I’ve been asked, “What is inulin?” a lot lately, so I figured now was the time to address it….since I’ve been on such a FODMAP education kick.
You will heal. I will help.
I want to set it straight today with the truth about greens and gut healing.
I began a (mostly) strict, 30 days AIP on March 14, 2016. This means that today is day 31, so I wanted to share with you what I learned during 30-days strict AIP.
As women, we are told that when the jeans don’t fit, the solution is to go on a diet and lose weight.
Take your healthy convictions to the polls. Share them with your elected representatives. Vote with your dollars, too, to support healthy products, companies and communities. Revolutionary Act #90, powered by Experience Life
I, too, believed this almost my whole life. That was until the point at which my gut began to heal, I resumed some sort of normalcy in the every day and found myself in a very happy place.
It had been almost a year since I last wore my outdoor ski pants and jacket. So when we were in Lake Tahoe a little over a week ago and I needed to wear both, it was a shock to me that both pieces were tight all around.
I won’t lie. For the first several minutes, my mind went to, “Definitely need to cut back and lose a few pounds.”
Those thoughts didn’t last long. They instead turned to, “No, you just need bigger ski pants and a jacket.”
There was a time when I had to unbutton my pants because my gut felt bloated and awful. Ironically, back then, the ski pants and jacket fit much better.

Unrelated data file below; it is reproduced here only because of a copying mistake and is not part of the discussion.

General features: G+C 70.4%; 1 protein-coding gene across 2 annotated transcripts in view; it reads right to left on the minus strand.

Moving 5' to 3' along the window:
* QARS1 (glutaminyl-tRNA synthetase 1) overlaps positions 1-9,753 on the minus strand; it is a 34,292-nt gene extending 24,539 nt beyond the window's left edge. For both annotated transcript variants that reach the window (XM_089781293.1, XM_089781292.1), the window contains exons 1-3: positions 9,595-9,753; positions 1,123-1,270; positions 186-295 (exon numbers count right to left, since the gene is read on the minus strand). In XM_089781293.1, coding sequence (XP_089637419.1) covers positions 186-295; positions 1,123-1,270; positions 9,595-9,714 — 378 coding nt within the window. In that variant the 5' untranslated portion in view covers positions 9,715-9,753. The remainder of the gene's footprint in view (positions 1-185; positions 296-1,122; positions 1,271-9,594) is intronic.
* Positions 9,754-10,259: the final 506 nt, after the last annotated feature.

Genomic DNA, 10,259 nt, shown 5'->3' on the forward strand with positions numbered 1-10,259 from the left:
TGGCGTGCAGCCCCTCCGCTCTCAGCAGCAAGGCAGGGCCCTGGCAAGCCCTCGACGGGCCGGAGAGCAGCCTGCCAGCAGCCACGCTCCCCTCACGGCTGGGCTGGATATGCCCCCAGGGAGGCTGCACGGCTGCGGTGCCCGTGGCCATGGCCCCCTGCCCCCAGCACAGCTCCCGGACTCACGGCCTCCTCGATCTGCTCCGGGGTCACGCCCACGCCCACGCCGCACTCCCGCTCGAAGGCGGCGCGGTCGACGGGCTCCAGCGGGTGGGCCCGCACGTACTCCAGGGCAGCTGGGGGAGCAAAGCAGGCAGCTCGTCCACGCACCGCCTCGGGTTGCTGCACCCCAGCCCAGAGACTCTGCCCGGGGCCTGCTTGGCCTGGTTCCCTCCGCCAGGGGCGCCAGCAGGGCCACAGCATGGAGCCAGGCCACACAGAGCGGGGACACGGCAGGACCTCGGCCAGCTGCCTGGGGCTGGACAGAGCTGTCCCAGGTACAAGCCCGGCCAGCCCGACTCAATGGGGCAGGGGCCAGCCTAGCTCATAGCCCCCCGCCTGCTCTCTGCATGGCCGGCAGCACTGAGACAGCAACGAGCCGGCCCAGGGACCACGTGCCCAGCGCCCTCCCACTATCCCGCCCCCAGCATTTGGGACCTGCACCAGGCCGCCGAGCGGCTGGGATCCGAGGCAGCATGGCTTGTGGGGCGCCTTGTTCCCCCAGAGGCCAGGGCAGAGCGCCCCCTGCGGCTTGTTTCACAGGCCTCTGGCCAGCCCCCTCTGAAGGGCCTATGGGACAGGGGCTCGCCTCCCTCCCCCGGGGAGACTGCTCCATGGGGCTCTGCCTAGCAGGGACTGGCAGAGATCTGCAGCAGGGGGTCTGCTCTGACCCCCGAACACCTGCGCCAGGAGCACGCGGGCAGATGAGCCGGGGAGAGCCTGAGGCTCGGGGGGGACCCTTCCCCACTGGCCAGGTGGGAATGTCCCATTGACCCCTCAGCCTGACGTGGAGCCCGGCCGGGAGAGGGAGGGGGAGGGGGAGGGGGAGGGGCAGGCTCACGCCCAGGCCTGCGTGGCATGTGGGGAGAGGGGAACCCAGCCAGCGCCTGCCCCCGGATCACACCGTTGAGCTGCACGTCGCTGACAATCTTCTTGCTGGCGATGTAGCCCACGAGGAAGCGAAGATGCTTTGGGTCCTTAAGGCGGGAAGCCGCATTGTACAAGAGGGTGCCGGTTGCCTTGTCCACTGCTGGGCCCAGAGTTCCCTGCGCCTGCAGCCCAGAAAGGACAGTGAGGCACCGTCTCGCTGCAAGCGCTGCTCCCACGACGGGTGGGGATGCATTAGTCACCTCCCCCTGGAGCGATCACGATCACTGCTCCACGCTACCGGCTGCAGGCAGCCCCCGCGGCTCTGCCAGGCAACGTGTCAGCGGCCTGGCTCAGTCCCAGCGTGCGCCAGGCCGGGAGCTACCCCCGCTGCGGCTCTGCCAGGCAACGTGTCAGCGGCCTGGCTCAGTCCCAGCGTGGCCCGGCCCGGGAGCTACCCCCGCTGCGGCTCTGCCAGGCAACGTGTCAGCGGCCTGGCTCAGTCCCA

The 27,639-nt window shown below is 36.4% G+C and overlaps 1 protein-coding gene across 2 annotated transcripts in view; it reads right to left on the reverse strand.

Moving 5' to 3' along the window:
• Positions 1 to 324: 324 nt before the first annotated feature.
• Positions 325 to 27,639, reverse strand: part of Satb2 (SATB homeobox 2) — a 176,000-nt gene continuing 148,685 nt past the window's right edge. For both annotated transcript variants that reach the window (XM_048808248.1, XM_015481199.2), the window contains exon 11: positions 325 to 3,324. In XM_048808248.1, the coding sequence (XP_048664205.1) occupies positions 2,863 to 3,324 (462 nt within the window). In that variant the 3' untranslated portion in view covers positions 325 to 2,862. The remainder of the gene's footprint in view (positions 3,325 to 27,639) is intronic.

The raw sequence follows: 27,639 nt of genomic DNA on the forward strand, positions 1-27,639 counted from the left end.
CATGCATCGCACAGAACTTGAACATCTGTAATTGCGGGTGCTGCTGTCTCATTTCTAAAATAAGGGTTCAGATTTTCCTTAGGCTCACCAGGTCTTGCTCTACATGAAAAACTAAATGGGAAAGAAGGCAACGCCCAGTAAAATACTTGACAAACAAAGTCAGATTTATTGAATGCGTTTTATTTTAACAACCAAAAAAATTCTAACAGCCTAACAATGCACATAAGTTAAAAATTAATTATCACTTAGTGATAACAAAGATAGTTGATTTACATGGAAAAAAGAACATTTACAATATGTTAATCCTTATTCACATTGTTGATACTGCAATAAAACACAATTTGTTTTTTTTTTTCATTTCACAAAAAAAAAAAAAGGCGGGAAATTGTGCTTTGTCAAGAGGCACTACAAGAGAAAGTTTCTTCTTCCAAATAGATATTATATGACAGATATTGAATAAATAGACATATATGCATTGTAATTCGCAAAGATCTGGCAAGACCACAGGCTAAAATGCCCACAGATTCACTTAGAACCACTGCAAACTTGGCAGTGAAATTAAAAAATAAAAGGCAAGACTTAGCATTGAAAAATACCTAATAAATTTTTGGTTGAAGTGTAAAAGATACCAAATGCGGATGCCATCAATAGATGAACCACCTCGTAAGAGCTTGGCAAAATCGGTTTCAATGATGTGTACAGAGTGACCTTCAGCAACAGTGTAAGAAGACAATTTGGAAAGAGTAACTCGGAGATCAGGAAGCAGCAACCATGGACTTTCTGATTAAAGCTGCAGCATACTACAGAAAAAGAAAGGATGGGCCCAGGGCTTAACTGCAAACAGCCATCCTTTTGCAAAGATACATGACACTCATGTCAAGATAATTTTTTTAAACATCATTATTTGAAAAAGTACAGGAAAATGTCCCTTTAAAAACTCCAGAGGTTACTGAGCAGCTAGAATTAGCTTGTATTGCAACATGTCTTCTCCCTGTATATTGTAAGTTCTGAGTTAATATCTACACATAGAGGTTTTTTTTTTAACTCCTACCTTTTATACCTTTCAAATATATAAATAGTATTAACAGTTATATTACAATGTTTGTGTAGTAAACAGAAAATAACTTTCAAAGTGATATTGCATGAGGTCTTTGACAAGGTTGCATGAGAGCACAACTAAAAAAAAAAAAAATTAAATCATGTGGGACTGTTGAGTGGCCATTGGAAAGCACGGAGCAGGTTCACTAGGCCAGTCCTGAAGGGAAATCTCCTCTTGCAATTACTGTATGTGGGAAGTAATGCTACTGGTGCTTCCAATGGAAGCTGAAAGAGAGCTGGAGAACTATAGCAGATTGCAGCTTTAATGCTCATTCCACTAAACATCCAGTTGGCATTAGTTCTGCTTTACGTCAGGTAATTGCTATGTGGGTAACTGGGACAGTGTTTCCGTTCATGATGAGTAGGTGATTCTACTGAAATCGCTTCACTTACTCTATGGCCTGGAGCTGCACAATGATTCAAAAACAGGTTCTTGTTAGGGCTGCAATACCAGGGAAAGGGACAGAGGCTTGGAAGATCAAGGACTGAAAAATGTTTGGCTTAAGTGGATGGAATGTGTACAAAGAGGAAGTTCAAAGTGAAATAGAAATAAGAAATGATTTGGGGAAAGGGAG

I no longer have to do this – ever. My stomach is, finally, at peace. I can’t tell you the last time I felt that bloat.
What I learned over the years with diets and wanting to lose weight (when it wasn’t medically necessary) is that all the years I wanted to do so were either because I thought it might “help my gut heal” or make me happier.
But gut healing is not a diet and back when I was 112-115 pounds I was definitely not very happy, no matter what it showed and looked like on the outside.
These days I’ve found so much peace with the ability to just eat without following a specific diet and without the intention to do anything but continue to heal my gut, be able to workout hard and enjoy food with family and friends at any given moment.
In doing so, I’ve also naturally craved less things, learned to eat when I’m hungry not when I’m full and I am at a place where I think my body has been desperately trying to get to for a very long time. And in this place, my digestive system functions the way it should and neither my weight nor emotions are a daily rollercoaster ride.
Ladies, the solution really is to simply buy clothes that fit, enjoy life and be who you are.
Life is far too short, and when we sit around wallowing in such insignificant things, we miss out on everything in life that matters.
p.s. Join my 21-Day New Year, Wellness You Program. Your own freedom could be found in 2016!
To get involved in the #MyRevAct campaign, follow @ExperienceLifeMag on Instagram and post your own revolutionary ways to be healthy using #myrevact. In the meantime, read the best in healthy living at ExperienceLife.com.